The New Art Centre started life as a gallery on Sloane Street in London, but relocated to Wiltshire in 1994. It’s new home situated in a nineteenth-century house with surrounding parkland meant that the gallery could expand its horizons and present artwork in new and innovative locations outside of traditional white walled exhibition spaces. Sculptures in the New Art Centre’s sculpture park can be found looking out onto vast expanses of luscious green fields and nestled between trees with leaves and flowers scattered haphazardly around them. The centre also boasts a range of galleries in a variety of outhouses across the park, including the stable gallery which is currently showing a selection of work by the iconic Barbara Hepworth (running until 28th August 2020.) Head on over to learn more about the revered British sculptor (booking is essential), and if she peaks your interest, you may want to consider taking a look at our next sculpture park suggestion below...


Image credit: New Art Centre via their website

Barbara Hepworth Museum and Sculpture Garden, Cornwall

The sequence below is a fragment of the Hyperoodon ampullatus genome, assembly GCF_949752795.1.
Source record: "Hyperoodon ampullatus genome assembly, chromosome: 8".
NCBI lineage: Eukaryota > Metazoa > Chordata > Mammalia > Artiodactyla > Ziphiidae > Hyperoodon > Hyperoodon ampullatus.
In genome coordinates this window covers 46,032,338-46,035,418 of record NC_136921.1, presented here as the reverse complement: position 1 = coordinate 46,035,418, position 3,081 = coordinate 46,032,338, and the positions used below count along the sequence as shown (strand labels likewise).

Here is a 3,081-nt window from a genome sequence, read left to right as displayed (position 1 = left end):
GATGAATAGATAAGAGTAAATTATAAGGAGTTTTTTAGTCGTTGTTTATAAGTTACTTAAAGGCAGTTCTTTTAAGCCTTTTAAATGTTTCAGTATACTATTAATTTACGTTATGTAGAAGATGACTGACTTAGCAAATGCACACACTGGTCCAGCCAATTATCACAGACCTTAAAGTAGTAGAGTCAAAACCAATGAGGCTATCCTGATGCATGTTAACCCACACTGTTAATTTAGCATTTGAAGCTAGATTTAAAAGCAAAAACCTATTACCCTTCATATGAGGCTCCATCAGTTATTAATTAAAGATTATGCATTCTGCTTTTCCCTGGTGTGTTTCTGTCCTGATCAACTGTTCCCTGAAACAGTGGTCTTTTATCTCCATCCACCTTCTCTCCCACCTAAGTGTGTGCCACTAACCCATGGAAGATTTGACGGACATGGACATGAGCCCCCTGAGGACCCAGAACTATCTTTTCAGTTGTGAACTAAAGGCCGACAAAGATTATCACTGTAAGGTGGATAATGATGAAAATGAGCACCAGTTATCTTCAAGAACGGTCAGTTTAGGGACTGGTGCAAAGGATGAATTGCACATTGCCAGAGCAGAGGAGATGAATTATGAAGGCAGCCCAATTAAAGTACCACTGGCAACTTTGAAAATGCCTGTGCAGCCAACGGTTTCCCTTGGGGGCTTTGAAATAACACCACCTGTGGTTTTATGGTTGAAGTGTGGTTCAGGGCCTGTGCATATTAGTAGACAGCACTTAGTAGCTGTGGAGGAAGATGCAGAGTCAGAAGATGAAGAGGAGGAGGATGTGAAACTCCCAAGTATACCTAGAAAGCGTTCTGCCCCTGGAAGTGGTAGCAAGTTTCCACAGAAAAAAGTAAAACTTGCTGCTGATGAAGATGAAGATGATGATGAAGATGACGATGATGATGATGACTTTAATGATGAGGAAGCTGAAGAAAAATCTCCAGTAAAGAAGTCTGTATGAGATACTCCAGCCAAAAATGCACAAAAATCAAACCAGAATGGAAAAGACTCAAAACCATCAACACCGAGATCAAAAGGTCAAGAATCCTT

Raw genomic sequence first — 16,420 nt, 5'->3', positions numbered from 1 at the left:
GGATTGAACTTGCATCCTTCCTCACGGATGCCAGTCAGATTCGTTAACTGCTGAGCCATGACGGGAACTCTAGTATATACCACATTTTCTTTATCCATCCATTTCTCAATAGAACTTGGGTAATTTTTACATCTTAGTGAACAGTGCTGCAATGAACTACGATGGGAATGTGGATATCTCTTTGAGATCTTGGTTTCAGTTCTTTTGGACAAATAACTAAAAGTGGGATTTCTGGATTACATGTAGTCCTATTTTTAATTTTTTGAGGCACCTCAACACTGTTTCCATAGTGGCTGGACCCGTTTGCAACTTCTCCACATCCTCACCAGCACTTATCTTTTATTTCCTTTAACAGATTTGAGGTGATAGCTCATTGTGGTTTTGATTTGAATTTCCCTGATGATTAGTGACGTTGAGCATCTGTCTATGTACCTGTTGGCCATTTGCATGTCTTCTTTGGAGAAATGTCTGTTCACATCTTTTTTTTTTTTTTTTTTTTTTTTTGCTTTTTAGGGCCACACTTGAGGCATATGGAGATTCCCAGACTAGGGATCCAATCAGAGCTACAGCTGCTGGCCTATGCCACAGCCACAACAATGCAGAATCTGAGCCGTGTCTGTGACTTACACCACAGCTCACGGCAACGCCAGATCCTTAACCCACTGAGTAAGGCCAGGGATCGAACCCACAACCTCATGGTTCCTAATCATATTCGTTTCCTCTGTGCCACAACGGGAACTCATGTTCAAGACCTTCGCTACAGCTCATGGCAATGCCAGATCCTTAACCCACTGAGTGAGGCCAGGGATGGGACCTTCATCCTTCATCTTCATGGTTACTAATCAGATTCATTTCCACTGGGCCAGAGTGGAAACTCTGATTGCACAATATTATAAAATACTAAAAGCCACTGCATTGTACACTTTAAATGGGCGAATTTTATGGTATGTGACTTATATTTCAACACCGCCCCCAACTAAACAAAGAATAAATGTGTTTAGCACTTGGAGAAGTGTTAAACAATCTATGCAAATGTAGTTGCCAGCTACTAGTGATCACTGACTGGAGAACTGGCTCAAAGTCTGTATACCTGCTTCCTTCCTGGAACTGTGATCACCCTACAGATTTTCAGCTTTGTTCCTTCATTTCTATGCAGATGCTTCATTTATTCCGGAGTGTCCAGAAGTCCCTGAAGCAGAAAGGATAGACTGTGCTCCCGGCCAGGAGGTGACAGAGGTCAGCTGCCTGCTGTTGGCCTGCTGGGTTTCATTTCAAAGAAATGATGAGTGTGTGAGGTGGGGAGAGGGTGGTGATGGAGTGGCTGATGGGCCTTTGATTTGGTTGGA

Reopening on 27th July, the Barbara Hepworth Museum and Sculpture Garden in St Ives is situated in the former Trewyn Studios, where the iconic British sculptor Barbara Hepworth lived and worked from 1949 until her death in 1975. Placed in the care of the Tate Gallery in 1980, the artists home, studio, and collection have become the museum and sculpture park that many people know and love today, exhibiting Hepworth’s work in the same way it was created: “in open air and space.” Head over to the Tate website to book your combined ticket to the museum as well as Tate St Ives for a full day of cultured activities by the seaside, or brush up on your Babara Hepworth knowledge in preparation for the reopening by reading some of their insightful articles about her life and work.

Grizedale Sculpture Trail, Cumbria

Grizedale Forest near Coniston Water in the Lake District was the UK’s first forest dedicated to showcasing sculpture in a natural environment. With a wide variety of artworks placed across the 10 square miles of natural woodland, it’s the perfect place to visit for those who want to exercise and see art at the same time. Grab a map from the visitor information centre and head off on a refreshing forest walk—or cycle if you have a bike to hand—and hunt for sculptures by artists spanning the long history of art at Grizedale Forest, including Richard Harris, Alannah Robins, Kerry Morrison, and Linda Watson to name a few. Also, keep an eye on their website for the latest news of performances and other outdoor activities they are running, which may start popping up again in the Autumn as further post-corona restrictions start being lifted.


Image credit: Grizedale Sculpture Trail via Facebook